YOU ARE HERE: LAT HomeCollections

'Significant Consumer Problem' : State Agency Joins Action to Halt Auto Sublessor

May 22, 1986|JAMES S. GRANELLI | Times Staff Writer

A state agency was allowed Wednesday to join a pending Orange County lawsuit to help win a court order that would declare an automobile subleasing business illegal.

The state Department of Consumer Affairs filed an eight-count civil complaint, alleging that the former owners and operators of the defunct National Security Financial Services violated state business, vehicle and anti-fraud statutes in a scheme that has spawned at least two dozen imitators from Sacramento to San Diego.

Violations of the state laws carry fines of up to $2,500 for each instance.

"We think this is a significant consumer problem," said John C. Lamb, staff attorney for the state agency. "The purpose of our intervention is to seek a declaratory judgment saying this business is unlawful in California. If we get it, we hope to spread the word to other prosecuting agencies to halt this practice."

He said subleasing companies exist in Orange, Los Angeles, Sacramento and San Diego counties and in the San Francisco Bay area.

Lamb said one reason his agency intervened is that he believes he could get "a widespread result."

While a favorable ruling by an Orange County Superior Court judge would be binding only in Orange County, Lamb said, such a decision would provide "good, persuasive authority" for other courts in the state. A favorable ruling also could be used by banks and other lenders and original leasing agents to put a stop to such businesses.

Operators of subleasing firms claim that they provide a service by taking over car and insurance payments from those who no longer can afford them--thus protecting the original owners' credit ratings--and subleasing the cars to those who cannot otherwise lease or buy automobiles because they have never established credit or have bad ratings.

Payments Reportedly Kept

It is a cash-rich business, but the companies usually do not stay around for more than six months or so, investigators claim. And the payments that are supposed to be made to banks and other original lenders--who generally are not told that the car is being subleased--often are not made, bankers and investigators allege.

National Security, for instance, opened three branches in Los Angeles and Orange counties in six months of operation and collected an estimated $400,000 in non-refundable service fees and monthly sublease payments, according to lawyers for the Legal Aid Society, which brought the suit. The disposition of the money, most of it in cash from about 400 customers, is one of the issues in the lawsuit.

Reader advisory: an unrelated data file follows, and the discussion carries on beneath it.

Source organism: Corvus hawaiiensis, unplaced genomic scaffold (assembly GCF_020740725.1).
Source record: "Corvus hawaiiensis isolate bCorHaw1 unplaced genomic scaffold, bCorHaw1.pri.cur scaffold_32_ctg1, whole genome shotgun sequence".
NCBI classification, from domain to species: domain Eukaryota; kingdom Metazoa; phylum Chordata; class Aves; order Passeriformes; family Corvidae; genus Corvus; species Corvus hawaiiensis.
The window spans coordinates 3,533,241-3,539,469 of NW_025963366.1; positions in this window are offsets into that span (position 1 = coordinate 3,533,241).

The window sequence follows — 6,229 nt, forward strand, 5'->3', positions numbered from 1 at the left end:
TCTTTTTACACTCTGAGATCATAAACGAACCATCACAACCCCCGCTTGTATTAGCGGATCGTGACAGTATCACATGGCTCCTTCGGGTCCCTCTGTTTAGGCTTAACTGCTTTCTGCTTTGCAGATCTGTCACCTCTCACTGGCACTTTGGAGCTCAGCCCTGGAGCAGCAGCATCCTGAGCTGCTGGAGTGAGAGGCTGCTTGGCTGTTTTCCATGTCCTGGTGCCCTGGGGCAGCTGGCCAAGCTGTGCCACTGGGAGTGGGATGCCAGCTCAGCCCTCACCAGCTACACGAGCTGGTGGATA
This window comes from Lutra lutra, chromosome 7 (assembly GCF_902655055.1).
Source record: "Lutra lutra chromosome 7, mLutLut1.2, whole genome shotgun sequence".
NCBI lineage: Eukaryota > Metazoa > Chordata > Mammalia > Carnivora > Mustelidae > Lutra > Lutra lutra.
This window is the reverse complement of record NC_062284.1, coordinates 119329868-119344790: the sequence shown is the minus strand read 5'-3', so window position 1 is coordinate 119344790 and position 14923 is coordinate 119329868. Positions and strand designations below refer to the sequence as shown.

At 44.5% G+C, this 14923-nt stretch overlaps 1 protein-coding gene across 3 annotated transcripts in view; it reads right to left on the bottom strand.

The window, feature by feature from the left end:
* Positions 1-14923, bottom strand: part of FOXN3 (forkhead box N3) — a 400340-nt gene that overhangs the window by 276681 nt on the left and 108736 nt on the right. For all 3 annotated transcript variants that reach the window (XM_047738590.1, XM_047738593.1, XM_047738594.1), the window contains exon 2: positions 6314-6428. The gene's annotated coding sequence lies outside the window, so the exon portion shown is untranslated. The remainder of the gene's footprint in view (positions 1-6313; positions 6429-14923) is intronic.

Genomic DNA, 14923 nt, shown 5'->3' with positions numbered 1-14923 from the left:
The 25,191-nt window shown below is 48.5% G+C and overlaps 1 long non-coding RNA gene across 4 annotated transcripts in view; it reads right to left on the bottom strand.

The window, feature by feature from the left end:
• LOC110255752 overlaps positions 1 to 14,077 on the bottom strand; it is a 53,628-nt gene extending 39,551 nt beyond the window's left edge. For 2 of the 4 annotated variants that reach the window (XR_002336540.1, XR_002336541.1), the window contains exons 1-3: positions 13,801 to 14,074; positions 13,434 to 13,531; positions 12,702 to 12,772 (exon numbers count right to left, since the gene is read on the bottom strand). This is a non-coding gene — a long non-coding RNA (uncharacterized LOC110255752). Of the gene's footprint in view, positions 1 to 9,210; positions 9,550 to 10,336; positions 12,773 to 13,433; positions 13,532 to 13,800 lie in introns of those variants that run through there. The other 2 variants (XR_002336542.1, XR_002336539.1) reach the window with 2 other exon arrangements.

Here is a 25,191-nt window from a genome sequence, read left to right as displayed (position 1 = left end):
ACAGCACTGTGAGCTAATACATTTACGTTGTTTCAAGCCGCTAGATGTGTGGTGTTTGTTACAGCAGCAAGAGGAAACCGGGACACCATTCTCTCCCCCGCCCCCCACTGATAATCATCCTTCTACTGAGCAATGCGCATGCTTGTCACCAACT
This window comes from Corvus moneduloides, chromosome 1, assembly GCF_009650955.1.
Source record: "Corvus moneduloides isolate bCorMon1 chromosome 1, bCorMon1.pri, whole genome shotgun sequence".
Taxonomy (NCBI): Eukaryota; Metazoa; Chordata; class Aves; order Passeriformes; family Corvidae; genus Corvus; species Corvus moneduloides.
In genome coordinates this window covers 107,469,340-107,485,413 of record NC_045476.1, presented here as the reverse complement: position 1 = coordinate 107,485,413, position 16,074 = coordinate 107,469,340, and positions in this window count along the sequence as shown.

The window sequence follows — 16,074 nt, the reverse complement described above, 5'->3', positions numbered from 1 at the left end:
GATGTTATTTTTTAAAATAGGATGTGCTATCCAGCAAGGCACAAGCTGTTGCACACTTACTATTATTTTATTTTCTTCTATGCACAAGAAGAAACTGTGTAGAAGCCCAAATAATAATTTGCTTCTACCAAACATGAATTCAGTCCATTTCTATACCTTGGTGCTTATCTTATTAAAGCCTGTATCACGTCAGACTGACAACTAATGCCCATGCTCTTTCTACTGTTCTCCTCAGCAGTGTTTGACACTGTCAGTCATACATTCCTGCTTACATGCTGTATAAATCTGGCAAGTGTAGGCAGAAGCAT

It is that lawsuit--filed after National Security closed its doors in April, 1985, and its president, James Trawick II, dropped out of sight--that the consumer affairs agency joined with its own complaint Wednesday.

Commissioner Ronald L. Bauer, who approved the state's intervention, said in an interview that the agency already had the authority to file its own lawsuit alleging the violations of state laws and that joining it with the plaintiff in the pending action was "efficient and economical."

State law also authorizes the agency to intervene whenever issues in a suit "may substantially affect the interests of consumers in California," Lamb said.

None of the defendants or their attorneys were present at the hearing.

The lawsuit, filed on behalf of Farida Omari of San Juan Capistrano, already has led to a preliminary injunction. Superior Court Judge Judith M. Ryan ruled on March 10 that Trawick, his chief associate, E.T. Strickland and other National Security agents can no longer sublease cars unless they first get the approval of banks and other lenders who hold the original leases or liens.

Bankers say they are unlikely to give such an operation permission to sublease the cars that they have financed or leased, adding that typical financing and leasing contracts specifically prohibit subleasing.

Even if a subleasing firm is shut down, it reopens elsewhere, said Marvin Benowitz, a Security Pacific National Bank vice president, in an interview two months ago.

"It seems to me that you've got to get on the record that it's inhospitable in California for this kind of business to exist," he said then.

Los Angeles Times Articles